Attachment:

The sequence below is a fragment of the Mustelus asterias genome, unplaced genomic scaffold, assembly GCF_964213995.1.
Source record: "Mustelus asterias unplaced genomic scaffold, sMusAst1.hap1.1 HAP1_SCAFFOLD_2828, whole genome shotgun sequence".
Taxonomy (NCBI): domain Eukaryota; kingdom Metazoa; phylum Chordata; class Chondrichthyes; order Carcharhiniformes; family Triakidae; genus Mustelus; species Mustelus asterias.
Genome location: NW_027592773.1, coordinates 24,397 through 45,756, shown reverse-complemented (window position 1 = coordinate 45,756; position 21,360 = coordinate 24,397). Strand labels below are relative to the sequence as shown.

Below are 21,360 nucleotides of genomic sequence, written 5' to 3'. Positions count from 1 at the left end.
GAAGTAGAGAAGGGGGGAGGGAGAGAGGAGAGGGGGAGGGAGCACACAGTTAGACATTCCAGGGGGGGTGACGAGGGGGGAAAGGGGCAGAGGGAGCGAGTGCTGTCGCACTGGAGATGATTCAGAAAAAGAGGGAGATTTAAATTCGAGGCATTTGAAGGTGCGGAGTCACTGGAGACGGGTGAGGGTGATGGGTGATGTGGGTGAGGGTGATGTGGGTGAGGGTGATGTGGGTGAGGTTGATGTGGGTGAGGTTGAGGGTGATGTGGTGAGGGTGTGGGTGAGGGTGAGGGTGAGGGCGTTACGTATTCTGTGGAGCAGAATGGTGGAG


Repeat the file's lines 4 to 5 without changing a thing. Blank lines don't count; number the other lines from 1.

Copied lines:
Genome location: NW_027592773.1, coordinates 24,397 through 45,756, shown reverse-complemented (window position 1 = coordinate 45,756; position 21,360 = coordinate 24,397). Strand labels below are relative to the sequence as shown.

Below are 21,360 nucleotides of genomic sequence, written 5' to 3'. Positions count from 1 at the left end.